We were due to get up at 5, however I managed to set my alarm for FOUR AM, meaning we were up a full hour earlier than necessary. Mega-barf. At 6 we left, and hit Nahwitti Bar at slack – it was very flat, added by the slack tide and light winds.
Fog rolled in and we saw very little of the top of the island – made me glad me had a foghorn and radar.
The next few hours basically looked like this
And sounded like this:
Cape Scott had confused seas but virtually no swells and only light chop so we scudded around.
A highlight was seeing Sea Otters for the first time! So much cuter than the usual River Otters we see down south.
They float on their backs and waggle their little feet and tails about and it’s SO CUTE.
Eventually the excitement got too much for me (apparently Emma takes photos of me when I fall asleep. That’s not creepy at all?!)
Note the multiple layers of clothing and scarf – it was COLD up there!
Eventually we got to Winter Harbour, tried a little bit of trolling, failed and then went into the bay
The next day, the fog lifted but the wind increased, and we spent an uncomfortable morning bobbing around in the bay outside Winter Harbour in the swells and wind while I did some work (it was the only place we could get cell signal!) Eventually we had to call it a day, and went and got fuel before returning back to the anchorage (First Harbour).
That evening I was causally jigging off the boat and hooked a coho! Which was as much as a surprise to me as to him. He got away, however.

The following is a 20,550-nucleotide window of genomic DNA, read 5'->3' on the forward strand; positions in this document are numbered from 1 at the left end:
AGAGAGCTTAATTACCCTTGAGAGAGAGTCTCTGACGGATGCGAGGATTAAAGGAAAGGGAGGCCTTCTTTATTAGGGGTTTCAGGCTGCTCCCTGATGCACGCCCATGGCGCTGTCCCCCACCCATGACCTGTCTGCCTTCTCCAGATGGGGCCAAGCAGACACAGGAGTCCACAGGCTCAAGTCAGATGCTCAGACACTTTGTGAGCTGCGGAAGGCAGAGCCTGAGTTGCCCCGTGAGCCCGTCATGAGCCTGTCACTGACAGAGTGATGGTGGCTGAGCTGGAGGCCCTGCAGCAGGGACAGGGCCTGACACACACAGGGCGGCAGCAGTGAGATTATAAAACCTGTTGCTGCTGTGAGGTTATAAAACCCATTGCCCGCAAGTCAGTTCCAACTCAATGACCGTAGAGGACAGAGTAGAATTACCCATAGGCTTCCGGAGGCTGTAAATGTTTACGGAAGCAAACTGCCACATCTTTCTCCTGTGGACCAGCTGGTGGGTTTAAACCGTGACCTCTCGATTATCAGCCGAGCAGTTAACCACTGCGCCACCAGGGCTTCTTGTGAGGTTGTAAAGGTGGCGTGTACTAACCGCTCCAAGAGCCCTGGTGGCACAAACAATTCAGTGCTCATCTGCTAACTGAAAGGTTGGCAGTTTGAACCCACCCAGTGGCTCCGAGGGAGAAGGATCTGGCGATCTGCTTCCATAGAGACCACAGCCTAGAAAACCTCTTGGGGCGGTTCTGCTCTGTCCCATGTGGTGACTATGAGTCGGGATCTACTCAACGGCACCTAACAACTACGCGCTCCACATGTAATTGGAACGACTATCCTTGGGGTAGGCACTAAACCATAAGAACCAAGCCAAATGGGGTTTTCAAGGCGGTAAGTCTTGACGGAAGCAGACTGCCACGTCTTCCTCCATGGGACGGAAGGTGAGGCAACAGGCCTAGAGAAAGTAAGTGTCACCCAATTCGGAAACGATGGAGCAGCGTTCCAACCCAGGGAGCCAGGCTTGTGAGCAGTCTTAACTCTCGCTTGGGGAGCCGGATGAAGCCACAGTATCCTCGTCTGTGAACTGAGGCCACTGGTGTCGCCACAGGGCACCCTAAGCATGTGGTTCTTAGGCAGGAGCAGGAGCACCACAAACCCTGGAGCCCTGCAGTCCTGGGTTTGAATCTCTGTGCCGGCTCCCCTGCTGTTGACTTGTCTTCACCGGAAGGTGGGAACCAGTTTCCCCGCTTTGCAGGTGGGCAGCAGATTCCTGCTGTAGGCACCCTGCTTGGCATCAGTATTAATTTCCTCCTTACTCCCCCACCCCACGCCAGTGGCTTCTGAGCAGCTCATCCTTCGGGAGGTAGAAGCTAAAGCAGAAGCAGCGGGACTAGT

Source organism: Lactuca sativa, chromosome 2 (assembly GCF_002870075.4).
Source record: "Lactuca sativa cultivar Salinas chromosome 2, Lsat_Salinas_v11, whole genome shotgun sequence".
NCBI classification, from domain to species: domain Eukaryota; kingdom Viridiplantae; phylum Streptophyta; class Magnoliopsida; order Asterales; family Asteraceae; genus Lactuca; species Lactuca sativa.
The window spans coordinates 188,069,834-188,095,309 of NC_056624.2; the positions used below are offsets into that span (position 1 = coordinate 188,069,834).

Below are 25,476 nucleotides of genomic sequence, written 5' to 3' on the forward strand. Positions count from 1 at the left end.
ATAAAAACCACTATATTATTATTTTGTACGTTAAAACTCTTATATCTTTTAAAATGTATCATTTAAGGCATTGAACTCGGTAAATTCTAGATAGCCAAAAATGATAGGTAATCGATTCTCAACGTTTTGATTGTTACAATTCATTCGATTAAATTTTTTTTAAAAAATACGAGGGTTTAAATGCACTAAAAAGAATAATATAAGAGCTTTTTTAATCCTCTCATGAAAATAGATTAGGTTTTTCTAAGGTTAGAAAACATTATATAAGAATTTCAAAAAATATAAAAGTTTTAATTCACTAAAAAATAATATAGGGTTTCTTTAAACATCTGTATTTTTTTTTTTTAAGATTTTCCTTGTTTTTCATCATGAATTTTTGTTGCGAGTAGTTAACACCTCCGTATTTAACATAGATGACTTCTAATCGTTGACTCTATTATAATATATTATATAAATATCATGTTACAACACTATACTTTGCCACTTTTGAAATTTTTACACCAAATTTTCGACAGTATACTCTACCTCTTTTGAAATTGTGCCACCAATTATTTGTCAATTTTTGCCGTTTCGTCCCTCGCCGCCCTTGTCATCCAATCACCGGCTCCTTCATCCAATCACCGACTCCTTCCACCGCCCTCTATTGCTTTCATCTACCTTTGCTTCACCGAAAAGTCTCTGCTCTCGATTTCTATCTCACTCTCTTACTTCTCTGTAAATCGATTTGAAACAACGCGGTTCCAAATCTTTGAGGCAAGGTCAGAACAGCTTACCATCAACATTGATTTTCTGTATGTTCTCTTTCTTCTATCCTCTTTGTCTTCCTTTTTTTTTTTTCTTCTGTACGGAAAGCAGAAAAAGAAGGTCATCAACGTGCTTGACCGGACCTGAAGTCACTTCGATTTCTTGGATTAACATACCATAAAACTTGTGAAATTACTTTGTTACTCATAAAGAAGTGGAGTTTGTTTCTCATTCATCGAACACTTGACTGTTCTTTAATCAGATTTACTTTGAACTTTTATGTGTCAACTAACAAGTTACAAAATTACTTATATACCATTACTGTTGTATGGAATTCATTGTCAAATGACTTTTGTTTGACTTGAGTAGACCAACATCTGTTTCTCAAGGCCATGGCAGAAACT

The next day we went out again in less wind so I could finish my work for the week, and then we did some trolling and SUCCESS!
Emma caught a 10lb and a 8lb while I FINALLY managed to get a salmon (a 7lb). All cohos.
We also dropped a prawn trap and picked it up that evening, a task that was made tricky by nasty swells and 25 knot winds. We kept at it, in the knowledge that we’d be pulling up some lovely prawns…. not quite.
Instead we pulled up a bunch of hagfish.
YUK. GROSS GROSS GROSSSSSSSSSSS
Last seen in the ‘bottom fish’ section of Blue Planet, apparently the hagfish can ‘secrete the microfibrous slime, which expands into up to 20 litres (5¼ gallons) of sticky, gelatinous material when combined with water’
Which is why the prawn net was COVERED in horrible slimy goop. AAAAAAAAA. ‘Biomaterial of the future‘ it maybe, but it sure is unpleasant.
Oh well, at least we had tasty fish to eat!
That night we stayed up to watch the meteor shower, saw one each and then passed out. SO ADVENTUROUS!
Next morning, the wind looked better and we were off!
Glad you did catch some salmon at least.
Me too! 🙂